Jazz Guitar
Learn how to play jazz guitar with our eBook bundle
+ Reply to Thread
Results 1 to 21 of 21
  1. #1
    Join Date
    Feb 2011
    Location
    Twin Cities
    Posts
    2,439

    Fret size and string size

    All of my guitars have something like medium jumbo frets and it seems like just about any gauge string works fine with them. I've never spent much time with guitars with the tiny "fretless wonder" type frets, such as many Gibsons came with. Is there a particular size of string that works better? I ask as my wife has a flattop acoustic that has bitty frets and needs new strings. Not sure what to put on it. I've got a couple sets of phosphor bronze strings around (10s, 11s and maybe a set of 12s or 13s somewhere). Lighter or heavier strings with teeny frets?
    Beauty is as close to terror as we can well endure. -Rainer Maria Rilke

  2. #2
    Join Date
    Oct 2015
    Location
    Winnipeg Manitoba Canada
    Posts
    287
    I use 13-56 DR Rare roundwounds on my 51 Gibson Super 300 which has very fine low frets. I've never thought of a relationship between fret size and string gauge , I just tried various gauges until a set felt and sounded right. I have TI Swing 12-50 flatwounds on my MIK Dangelico EXL-1 which has frets close to twice the width and 1 1/2 taller than the Gibson

    Will

  3. #3
    My old Japanese dreadnought has small frets and I usually put something like 12-54 strings on it, so I don't think that would be an issue. Also, when the Les Paul fretless wonder appeared, I don't think light gauge strings were even available. The main consideration is the player's hands: 11s are pretty forgiving if that's required and are just about sufficient to drive the top, I would say.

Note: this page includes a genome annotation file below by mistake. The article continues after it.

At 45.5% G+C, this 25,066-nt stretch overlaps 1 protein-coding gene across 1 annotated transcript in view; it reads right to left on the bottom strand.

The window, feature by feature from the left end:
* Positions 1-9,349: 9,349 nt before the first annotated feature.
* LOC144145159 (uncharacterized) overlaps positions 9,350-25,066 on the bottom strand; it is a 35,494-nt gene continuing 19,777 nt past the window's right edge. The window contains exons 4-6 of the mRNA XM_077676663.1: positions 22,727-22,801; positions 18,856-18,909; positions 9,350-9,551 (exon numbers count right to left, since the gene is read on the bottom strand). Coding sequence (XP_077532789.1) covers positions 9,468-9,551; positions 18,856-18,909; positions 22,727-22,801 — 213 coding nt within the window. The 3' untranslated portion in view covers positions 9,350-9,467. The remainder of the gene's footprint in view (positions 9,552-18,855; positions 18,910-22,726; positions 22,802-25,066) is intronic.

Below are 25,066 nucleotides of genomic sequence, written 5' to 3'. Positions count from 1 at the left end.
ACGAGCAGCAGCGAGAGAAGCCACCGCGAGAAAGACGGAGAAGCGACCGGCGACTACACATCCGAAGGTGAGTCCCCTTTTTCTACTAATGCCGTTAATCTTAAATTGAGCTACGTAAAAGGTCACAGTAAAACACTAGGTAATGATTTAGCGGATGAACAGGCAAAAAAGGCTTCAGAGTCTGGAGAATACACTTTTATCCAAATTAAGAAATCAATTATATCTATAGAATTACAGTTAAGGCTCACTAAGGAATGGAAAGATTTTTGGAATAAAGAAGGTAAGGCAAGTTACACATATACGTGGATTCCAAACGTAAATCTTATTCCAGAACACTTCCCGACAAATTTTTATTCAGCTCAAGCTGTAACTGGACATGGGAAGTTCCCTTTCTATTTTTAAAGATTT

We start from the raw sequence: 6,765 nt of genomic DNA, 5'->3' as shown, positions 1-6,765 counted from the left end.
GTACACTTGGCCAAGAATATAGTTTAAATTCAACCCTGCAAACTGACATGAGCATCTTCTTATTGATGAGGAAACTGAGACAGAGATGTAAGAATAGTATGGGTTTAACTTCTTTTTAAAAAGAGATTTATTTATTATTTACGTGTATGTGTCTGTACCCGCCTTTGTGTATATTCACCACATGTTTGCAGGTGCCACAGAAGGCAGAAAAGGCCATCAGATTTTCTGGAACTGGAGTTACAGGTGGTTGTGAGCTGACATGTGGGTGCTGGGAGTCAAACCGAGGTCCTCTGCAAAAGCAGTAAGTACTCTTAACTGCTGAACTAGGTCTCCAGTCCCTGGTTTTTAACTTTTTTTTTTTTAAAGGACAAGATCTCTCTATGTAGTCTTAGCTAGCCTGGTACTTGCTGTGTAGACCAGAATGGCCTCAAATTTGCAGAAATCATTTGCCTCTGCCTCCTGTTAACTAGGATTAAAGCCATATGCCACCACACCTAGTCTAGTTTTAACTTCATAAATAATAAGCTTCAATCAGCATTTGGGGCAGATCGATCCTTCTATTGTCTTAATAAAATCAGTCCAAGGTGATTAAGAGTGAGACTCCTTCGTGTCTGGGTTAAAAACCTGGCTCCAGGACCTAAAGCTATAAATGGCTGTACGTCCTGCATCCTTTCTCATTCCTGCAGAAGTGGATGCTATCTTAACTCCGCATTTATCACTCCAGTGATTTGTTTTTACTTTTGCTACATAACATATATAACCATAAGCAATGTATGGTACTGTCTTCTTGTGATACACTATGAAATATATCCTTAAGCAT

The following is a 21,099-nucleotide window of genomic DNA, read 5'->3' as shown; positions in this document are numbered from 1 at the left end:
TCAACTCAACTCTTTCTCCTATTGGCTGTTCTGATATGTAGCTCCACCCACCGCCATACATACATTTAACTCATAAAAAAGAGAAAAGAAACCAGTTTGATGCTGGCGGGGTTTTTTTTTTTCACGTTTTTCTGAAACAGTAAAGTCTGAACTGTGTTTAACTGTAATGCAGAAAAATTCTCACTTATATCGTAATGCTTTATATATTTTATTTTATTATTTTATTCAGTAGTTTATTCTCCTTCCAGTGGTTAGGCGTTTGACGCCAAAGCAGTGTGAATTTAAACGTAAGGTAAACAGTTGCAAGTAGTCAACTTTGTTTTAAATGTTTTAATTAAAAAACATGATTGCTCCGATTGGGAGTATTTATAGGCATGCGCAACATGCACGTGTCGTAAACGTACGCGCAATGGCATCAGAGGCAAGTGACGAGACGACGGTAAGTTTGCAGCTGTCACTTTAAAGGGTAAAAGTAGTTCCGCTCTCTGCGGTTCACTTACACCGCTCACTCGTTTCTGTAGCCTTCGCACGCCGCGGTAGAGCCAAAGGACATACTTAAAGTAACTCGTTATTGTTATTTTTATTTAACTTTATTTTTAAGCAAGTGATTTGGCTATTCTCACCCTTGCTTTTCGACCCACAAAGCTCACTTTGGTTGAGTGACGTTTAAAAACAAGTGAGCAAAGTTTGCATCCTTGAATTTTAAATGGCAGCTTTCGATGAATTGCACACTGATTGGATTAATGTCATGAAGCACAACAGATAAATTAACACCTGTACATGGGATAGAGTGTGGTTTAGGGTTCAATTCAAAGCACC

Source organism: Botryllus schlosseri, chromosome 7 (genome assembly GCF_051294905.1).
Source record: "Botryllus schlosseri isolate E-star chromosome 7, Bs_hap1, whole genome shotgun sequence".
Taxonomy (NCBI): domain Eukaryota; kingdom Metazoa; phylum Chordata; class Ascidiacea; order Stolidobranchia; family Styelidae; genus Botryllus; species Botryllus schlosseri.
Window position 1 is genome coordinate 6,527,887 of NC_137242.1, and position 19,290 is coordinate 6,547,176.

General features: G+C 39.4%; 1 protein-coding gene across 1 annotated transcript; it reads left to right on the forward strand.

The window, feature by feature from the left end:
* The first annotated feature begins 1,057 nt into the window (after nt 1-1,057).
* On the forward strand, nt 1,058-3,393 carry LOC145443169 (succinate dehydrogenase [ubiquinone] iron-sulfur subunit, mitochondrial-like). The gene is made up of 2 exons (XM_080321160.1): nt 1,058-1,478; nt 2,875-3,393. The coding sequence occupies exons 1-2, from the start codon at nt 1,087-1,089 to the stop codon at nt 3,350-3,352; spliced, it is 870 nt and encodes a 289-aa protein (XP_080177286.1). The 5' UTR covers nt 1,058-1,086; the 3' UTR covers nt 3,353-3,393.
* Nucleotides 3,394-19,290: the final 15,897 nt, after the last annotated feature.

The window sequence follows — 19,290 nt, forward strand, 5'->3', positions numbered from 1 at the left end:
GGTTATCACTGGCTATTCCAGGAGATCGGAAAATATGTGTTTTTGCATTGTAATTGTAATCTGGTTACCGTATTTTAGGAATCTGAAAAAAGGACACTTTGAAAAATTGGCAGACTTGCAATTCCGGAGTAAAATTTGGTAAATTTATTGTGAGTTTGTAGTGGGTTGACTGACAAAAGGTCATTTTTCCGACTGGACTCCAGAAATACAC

4. #4
    In all my years of playing and repair I never thought about size of fret in considering strings, but I sure don't know it all. Maybe others have so?
    specializing in repair and setup, does your guitar play like it should?

  5. #5
    Join Date
    May 2010
    Location
    Woodshed, CA
    Posts
    7,255
    For me frets are more about playing feel. I recently got rid of a Strat with the tall-skinny frets traditional Fender player dig, I could never get used to them. I like wide frets would love to try an old fretless wonder.

    Strings I feel the guitar dictates, you play a guitar and it responds both in playing feel and sound to string size. I like high tension strings they feel good and guitar responds better to me solid body or hollow. I just got a Epiphone archie and it has my usual 12's and to light on this guitar. Took the guitar to a buddies to check out and first thing he said "needs heavier strings". Also guitars to me wake up and sing with the gauge strings they like. The only time I go against what the guitar wants is if I need to be bending strings.
    No, I'm not going to give you the answer to your question. I don't want to deny you the pleasure you'll receive when you figure it out yourself. -- Bill Evans talking to his brother.

  6. #6
    Join Date
    Mar 2011
    Location
    Wisconsin
    Posts
    1,415
    Quote Originally Posted by Cunamara View Post